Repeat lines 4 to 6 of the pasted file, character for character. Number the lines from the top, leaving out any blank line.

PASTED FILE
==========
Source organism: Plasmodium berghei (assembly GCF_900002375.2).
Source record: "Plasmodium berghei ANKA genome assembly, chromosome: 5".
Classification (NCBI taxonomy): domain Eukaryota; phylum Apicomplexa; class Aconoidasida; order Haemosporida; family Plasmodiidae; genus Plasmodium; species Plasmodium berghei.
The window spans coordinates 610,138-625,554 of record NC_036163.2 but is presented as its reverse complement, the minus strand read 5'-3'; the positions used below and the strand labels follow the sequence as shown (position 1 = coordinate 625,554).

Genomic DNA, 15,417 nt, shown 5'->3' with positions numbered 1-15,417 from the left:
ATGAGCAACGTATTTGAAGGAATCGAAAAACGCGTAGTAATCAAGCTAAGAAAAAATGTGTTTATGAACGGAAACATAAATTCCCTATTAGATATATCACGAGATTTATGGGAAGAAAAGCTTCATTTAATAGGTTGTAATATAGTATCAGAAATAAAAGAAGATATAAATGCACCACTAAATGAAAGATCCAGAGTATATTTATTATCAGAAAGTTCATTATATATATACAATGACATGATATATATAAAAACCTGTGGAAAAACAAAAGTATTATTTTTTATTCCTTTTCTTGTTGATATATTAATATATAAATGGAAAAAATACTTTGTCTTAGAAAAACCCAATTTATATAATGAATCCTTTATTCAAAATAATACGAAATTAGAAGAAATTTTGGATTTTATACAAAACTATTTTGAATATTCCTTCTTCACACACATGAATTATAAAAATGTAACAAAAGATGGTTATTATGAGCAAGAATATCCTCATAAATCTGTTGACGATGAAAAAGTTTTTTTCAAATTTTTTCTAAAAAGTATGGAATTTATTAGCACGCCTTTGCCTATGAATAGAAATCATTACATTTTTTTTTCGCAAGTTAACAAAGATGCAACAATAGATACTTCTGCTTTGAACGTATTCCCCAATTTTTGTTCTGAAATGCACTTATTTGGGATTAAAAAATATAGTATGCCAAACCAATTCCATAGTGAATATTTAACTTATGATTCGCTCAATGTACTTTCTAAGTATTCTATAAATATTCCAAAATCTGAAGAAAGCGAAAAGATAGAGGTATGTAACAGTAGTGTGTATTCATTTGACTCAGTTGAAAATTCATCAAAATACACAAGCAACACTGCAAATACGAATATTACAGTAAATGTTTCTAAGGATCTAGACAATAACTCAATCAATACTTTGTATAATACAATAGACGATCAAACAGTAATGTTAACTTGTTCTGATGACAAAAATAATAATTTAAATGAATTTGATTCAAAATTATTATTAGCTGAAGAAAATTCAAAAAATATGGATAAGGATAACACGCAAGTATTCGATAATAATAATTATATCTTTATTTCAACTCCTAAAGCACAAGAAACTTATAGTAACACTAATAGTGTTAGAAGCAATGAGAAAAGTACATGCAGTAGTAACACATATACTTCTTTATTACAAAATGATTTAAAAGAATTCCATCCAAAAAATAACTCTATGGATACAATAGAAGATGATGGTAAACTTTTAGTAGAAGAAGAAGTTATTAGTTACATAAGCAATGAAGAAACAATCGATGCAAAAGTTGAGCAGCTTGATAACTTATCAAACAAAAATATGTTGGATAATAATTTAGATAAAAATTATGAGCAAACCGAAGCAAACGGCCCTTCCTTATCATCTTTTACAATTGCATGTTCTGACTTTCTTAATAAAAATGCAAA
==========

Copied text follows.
The window spans coordinates 610,138-625,554 of record NC_036163.2 but is presented as its reverse complement, the minus strand read 5'-3'; the positions used below and the strand labels follow the sequence as shown (position 1 = coordinate 625,554).

Genomic DNA, 15,417 nt, shown 5'->3' with positions numbered 1-15,417 from the left:
ATGAGCAACGTATTTGAAGGAATCGAAAAACGCGTAGTAATCAAGCTAAGAAAAAATGTGTTTATGAACGGAAACATAAATTCCCTATTAGATATATCACGAGATTTATGGGAAGAAAAGCTTCATTTAATAGGTTGTAATATAGTATCAGAAATAAAAGAAGATATAAATGCACCACTAAATGAAAGATCCAGAGTATATTTATTATCAGAAAGTTCATTATATATATACAATGACATGATATATATAAAAACCTGTGGAAAAACAAAAGTATTATTTTTTATTCCTTTTCTTGTTGATATATTAATATATAAATGGAAAAAATACTTTGTCTTAGAAAAACCCAATTTATATAATGAATCCTTTATTCAAAATAATACGAAATTAGAAGAAATTTTGGATTTTATACAAAACTATTTTGAATATTCCTTCTTCACACACATGAATTATAAAAATGTAACAAAAGATGGTTATTATGAGCAAGAATATCCTCATAAATCTGTTGACGATGAAAAAGTTTTTTTCAAATTTTTTCTAAAAAGTATGGAATTTATTAGCACGCCTTTGCCTATGAATAGAAATCATTACATTTTTTTTTCGCAAGTTAACAAAGATGCAACAATAGATACTTCTGCTTTGAACGTATTCCCCAATTTTTGTTCTGAAATGCACTTATTTGGGATTAAAAAATATAGTATGCCAAACCAATTCCATAGTGAATATTTAACTTATGATTCGCTCAATGTACTTTCTAAGTATTCTATAAATATTCCAAAATCTGAAGAAAGCGAAAAGATAGAGGTATGTAACAGTAGTGTGTATTCATTTGACTCAGTTGAAAATTCATCAAAATACACAAGCAACACTGCAAATACGAATATTACAGTAAATGTTTCTAAGGATCTAGACAATAACTCAATCAATACTTTGTATAATACAATAGACGATCAAACAGTAATGTTAACTTGTTCTGATGACAAAAATAATAATTTAAATGAATTTGATTCAAAATTATTATTAGCTGAAGAAAATTCAAAAAATATGGATAAGGATAACACGCAAGTATTCGATAATAATAATTATATCTTTATTTCAACTCCTAAAGCACAAGAAACTTATAGTAACACTAATAGTGTTAGAAGCAATGAGAAAAGTACATGCAGTAGTAACACATATACTTCTTTATTACAAAATGATTTAAAAGAATTCCATCCAAAAAATAACTCTATGGATACAATAGAAGATGATGGTAAACTTTTAGTAGAAGAAGAAGTTATTAGTTACATAAGCAATGAAGAAACAATCGATGCAAAAGTTGAGCAGCTTGATAACTTATCAAACAAAAATATGTTGGATAATAATTTAGATAAAAATTATGAGCAAACCGAAGCAAACGGCCCTTCCTTATCATCTTTTACAATTGCATGTTCTGACTTTCTTAATAAAAATGCAAA